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Appeal for dog walkers to keep pets under control during lambing season

The lambing season is upon us and with many public paths crossing fields of sheep; the Pembrokeshire Coast National Park Authority is reiterating advice and best practice for dog walkers to follow when out walking their pets.

While walking the Pembrokeshire Coast Path National Trail and other public rights of way, please make sure:

- Your dog is always kept on a short lead and under close control when sheep or any other livestock are present.

- You always clean up after your dog as dog mess can spread diseases to farm animals. Please be responsible by bagging and binning it wherever you are, using any public waste bin.

- Do not leave filled poo bags in the path verges or on trees or fences.

The Pembrokeshire Coast National Park Authority is appealing to dog walkers to keep their pets on a short lead and under close control when they are near livestock.​

National Park Authority Public Rights of Way Officer, Meurig Nicholas said: “If your dog is out of your sight or left out of control, it may chase after, attack or worry sheep. Worried and stressed pregnant sheep can miscarry or abort their lambs, which is also very distressing for farmers.

“Young lambs are also very vulnerable at this time, and can get distressed and even die if they are separated from their mothers or abandoned after being chased by dogs.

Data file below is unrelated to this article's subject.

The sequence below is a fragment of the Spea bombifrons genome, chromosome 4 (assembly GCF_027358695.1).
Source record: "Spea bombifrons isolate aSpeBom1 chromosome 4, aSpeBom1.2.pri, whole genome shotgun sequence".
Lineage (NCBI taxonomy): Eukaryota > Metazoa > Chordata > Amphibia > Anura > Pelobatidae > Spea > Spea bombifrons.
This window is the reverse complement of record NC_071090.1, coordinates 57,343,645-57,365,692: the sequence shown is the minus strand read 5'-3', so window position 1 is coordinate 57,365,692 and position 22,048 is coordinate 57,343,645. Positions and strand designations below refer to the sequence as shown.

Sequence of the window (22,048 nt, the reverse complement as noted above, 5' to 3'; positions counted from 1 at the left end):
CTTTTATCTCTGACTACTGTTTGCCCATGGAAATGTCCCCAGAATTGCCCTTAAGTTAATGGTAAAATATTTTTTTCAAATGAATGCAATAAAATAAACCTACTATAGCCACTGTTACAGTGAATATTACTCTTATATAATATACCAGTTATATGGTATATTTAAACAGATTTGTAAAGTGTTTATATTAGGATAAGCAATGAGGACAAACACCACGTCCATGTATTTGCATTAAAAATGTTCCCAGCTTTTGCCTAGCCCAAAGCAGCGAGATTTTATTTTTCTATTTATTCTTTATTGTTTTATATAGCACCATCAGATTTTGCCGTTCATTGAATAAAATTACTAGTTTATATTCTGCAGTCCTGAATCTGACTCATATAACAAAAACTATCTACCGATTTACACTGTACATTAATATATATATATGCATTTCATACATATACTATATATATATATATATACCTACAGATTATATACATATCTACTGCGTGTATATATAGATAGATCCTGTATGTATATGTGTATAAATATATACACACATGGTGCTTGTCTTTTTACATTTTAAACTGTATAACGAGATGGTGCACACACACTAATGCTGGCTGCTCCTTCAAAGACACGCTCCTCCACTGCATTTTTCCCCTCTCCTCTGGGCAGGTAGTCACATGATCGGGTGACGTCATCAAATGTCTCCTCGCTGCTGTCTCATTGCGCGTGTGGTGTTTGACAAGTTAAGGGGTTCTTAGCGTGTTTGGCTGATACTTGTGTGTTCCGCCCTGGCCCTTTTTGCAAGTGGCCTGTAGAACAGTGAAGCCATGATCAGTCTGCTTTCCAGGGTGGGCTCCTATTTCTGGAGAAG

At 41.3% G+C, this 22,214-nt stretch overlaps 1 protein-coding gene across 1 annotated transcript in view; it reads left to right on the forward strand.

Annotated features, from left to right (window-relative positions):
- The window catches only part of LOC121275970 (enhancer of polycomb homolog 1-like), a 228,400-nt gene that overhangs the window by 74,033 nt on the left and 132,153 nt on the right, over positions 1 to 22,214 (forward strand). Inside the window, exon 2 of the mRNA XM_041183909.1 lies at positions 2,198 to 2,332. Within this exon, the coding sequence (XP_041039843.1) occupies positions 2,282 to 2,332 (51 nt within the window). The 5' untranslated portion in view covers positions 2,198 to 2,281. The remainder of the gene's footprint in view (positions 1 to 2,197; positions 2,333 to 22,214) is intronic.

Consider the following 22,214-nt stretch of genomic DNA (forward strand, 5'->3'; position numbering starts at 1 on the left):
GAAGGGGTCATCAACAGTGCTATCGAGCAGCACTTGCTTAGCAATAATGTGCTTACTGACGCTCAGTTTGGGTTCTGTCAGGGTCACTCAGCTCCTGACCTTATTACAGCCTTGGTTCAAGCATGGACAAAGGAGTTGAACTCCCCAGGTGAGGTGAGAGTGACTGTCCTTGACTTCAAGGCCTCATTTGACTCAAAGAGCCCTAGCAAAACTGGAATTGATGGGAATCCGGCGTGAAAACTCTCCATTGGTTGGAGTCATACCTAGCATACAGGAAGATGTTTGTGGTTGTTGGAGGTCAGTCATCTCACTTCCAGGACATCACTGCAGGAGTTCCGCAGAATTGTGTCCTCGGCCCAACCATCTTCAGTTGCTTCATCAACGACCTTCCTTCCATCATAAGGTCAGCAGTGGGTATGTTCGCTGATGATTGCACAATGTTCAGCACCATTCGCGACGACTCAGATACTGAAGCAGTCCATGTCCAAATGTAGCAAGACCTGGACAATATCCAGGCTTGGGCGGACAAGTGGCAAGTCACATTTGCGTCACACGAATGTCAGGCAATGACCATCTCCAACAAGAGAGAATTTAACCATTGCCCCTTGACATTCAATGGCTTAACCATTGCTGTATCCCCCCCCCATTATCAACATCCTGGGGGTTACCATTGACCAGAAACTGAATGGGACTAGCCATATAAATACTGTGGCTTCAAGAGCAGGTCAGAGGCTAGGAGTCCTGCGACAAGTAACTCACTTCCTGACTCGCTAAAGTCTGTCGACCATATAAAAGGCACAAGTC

“We are highlighting this issue again as it is getting worse. Our advice to dog walkers is intended to benefit them as well as farmers and landowners.”

The issues of dog attacks on livestock and livestock worrying have recently received significant media attention, following the publication of a report by the National Police Chiefs’ Council (NPCC), which outlined nearly 2,000 livestock had been killed and more than 1,500 injured between 2013 and 2017.

New figures from the insurer NFU Mutual have also revealed that seven per cent of dog owners admitted their pets had chased livestock in rural areas in the past and a further 60 per cent said they allowed their pets to roam off the lead when around livestock.

There has also been a recent spate of incidents in which dogs have had to be rescued from cliff edges and fallen onto steep ledges because they were not kept on a lead or under close control on the Pembrokeshire Coast Path National Trail.

Mr Nicholas added: “These situations have resulted in emergency services such as the Coastguard and RNLI having to retrieve and rescue dogs. This type of avoidable incident adds unnecessary pressure on these already busy services.

 “The Pembrokeshire Coast and countryside boasts miles of spectacular scenery, and we all want to get out there and enjoy it, including our four-legged friends.

“While the countryside can provide the environment to give your dog the exercise it needs, we also need to be sure that dogs are kept under control and safe at all times.”

For more information, including the National Park Authority’s Dog Walking Code of Conduct, visit and click on Walking Your Dog.

Published 23 March 2018

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